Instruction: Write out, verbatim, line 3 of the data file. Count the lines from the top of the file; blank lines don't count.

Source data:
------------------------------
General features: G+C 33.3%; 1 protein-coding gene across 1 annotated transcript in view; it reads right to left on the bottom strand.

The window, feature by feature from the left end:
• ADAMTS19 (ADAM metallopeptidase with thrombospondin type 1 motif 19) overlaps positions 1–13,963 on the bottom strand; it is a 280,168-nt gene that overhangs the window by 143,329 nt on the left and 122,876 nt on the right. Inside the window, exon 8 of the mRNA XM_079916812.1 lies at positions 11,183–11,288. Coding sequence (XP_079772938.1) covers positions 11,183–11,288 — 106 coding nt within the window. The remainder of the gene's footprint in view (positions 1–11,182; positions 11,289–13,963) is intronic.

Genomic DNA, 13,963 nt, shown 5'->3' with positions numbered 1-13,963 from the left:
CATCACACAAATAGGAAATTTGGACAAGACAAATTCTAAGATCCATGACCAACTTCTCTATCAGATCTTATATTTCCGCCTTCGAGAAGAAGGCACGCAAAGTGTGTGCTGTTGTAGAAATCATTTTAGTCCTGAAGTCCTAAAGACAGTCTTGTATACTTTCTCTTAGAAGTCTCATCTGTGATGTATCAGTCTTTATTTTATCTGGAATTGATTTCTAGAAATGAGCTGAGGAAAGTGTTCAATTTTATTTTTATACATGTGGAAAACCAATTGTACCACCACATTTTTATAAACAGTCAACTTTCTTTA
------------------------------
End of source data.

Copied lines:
• ADAMTS19 (ADAM metallopeptidase with thrombospondin type 1 motif 19) overlaps positions 1–13,963 on the bottom strand; it is a 280,168-nt gene that overhangs the window by 143,329 nt on the left and 122,876 nt on the right. Inside the window, exon 8 of the mRNA XM_079916812.1 lies at positions 11,183–11,288. Coding sequence (XP_079772938.1) covers positions 11,183–11,288 — 106 coding nt within the window. The remainder of the gene's footprint in view (positions 1–11,182; positions 11,289–13,963) is intronic.